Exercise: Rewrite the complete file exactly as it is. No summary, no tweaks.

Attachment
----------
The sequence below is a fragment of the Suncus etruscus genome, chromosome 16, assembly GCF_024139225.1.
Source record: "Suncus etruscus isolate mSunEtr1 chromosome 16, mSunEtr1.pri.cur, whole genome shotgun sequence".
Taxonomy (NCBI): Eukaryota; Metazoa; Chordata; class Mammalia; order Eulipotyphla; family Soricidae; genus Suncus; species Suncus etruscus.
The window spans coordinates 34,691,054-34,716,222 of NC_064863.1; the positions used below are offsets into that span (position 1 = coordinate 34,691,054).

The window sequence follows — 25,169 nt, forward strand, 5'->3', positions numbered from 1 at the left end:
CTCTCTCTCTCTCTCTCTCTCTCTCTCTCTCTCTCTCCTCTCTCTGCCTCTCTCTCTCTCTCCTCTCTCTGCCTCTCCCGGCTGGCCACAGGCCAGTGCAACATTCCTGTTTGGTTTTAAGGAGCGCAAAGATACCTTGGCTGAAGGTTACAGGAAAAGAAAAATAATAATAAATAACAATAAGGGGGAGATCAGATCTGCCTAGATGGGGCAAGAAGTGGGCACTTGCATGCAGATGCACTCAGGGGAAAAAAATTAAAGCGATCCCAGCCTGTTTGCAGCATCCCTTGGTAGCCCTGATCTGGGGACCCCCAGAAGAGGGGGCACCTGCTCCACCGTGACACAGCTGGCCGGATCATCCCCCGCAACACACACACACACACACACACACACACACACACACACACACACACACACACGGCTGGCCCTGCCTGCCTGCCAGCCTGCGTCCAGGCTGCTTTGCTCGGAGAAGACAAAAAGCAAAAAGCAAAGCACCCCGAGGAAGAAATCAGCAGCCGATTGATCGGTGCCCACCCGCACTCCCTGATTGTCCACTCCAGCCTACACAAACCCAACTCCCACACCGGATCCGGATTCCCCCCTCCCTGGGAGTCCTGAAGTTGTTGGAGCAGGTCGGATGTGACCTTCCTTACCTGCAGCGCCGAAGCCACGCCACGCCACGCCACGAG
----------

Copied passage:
The sequence below is a fragment of the Suncus etruscus genome, chromosome 16, assembly GCF_024139225.1.
Source record: "Suncus etruscus isolate mSunEtr1 chromosome 16, mSunEtr1.pri.cur, whole genome shotgun sequence".
Taxonomy (NCBI): Eukaryota; Metazoa; Chordata; class Mammalia; order Eulipotyphla; family Soricidae; genus Suncus; species Suncus etruscus.
The window spans coordinates 34,691,054-34,716,222 of NC_064863.1; the positions used below are offsets into that span (position 1 = coordinate 34,691,054).

The window sequence follows — 25,169 nt, forward strand, 5'->3', positions numbered from 1 at the left end:
CTCTCTCTCTCTCTCTCTCTCTCTCTCTCTCTCTCTCCTCTCTCTGCCTCTCTCTCTCTCTCCTCTCTCTGCCTCTCCCGGCTGGCCACAGGCCAGTGCAACATTCCTGTTTGGTTTTAAGGAGCGCAAAGATACCTTGGCTGAAGGTTACAGGAAAAGAAAAATAATAATAAATAACAATAAGGGGGAGATCAGATCTGCCTAGATGGGGCAAGAAGTGGGCACTTGCATGCAGATGCACTCAGGGGAAAAAAATTAAAGCGATCCCAGCCTGTTTGCAGCATCCCTTGGTAGCCCTGATCTGGGGACCCCCAGAAGAGGGGGCACCTGCTCCACCGTGACACAGCTGGCCGGATCATCCCCCGCAACACACACACACACACACACACACACACACACACACACACACACACACACACGGCTGGCCCTGCCTGCCTGCCAGCCTGCGTCCAGGCTGCTTTGCTCGGAGAAGACAAAAAGCAAAAAGCAAAGCACCCCGAGGAAGAAATCAGCAGCCGATTGATCGGTGCCCACCCGCACTCCCTGATTGTCCACTCCAGCCTACACAAACCCAACTCCCACACCGGATCCGGATTCCCCCCTCCCTGGGAGTCCTGAAGTTGTTGGAGCAGGTCGGATGTGACCTTCCTTACCTGCAGCGCCGAAGCCACGCCACGCCACGCCACGAG